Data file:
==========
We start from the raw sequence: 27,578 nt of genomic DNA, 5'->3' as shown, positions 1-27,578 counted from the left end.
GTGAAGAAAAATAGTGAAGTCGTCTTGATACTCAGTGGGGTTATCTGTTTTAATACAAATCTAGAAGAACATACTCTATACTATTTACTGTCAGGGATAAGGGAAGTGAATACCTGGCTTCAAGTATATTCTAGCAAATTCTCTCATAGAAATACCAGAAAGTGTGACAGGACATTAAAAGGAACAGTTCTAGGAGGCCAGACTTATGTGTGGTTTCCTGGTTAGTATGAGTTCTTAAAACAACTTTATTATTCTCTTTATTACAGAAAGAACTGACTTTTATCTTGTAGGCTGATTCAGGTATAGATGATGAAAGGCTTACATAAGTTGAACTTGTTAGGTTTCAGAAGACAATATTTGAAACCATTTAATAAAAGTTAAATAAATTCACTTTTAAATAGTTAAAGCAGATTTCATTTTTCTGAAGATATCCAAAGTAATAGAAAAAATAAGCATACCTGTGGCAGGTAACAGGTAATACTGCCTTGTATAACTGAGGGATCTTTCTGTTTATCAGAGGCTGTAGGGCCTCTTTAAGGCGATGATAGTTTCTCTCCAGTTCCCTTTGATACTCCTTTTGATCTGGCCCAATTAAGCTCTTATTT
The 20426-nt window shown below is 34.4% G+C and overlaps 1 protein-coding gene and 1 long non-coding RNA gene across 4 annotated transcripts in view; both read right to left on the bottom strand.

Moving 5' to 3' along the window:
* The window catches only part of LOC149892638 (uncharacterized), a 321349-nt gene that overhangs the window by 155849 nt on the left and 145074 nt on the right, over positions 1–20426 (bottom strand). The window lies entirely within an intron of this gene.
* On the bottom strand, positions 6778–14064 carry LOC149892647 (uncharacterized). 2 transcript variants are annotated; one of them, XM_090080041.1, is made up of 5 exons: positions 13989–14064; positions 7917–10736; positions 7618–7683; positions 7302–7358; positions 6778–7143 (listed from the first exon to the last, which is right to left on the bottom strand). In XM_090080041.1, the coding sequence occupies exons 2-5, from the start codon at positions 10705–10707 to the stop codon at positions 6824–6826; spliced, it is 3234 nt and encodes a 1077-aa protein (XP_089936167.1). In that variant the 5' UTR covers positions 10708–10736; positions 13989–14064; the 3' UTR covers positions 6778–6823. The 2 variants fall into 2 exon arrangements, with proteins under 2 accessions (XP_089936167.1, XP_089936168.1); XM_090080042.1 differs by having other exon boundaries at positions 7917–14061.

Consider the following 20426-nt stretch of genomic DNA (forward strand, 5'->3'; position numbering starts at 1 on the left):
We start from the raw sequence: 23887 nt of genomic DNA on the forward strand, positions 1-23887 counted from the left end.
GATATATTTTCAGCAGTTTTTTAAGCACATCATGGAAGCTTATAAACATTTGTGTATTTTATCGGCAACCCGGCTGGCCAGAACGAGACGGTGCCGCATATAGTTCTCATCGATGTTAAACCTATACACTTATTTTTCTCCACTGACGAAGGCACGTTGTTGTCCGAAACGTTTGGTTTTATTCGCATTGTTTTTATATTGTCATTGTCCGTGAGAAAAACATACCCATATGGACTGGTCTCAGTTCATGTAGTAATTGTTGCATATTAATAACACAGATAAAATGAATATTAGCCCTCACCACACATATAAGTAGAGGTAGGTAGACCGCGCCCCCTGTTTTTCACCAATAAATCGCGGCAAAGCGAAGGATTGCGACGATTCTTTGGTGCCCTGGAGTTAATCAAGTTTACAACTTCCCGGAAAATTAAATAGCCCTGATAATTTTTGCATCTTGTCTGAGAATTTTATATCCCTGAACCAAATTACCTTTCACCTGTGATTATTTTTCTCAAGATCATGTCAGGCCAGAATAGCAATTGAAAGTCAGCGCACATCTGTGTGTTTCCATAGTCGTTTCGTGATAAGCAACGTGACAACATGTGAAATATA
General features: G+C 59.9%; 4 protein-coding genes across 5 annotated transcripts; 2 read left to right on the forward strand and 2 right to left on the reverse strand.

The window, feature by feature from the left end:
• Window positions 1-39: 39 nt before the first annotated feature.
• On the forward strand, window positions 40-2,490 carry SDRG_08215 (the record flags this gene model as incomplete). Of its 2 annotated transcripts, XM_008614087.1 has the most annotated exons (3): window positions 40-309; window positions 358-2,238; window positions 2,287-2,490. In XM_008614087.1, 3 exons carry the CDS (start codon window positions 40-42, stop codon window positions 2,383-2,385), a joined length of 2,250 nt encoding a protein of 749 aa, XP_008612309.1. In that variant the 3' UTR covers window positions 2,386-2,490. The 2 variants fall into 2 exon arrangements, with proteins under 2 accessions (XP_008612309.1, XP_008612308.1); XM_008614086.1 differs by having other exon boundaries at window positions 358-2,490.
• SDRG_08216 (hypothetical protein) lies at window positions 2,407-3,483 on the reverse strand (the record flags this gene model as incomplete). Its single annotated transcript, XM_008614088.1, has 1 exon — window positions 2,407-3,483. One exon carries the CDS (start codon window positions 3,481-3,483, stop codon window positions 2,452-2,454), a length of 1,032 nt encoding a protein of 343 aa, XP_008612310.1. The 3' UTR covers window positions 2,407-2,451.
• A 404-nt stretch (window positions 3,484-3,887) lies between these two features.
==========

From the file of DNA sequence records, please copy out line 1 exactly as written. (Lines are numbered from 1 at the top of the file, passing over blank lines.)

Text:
We start from the raw sequence: 27,578 nt of genomic DNA, 5'->3' as shown, positions 1-27,578 counted from the left end.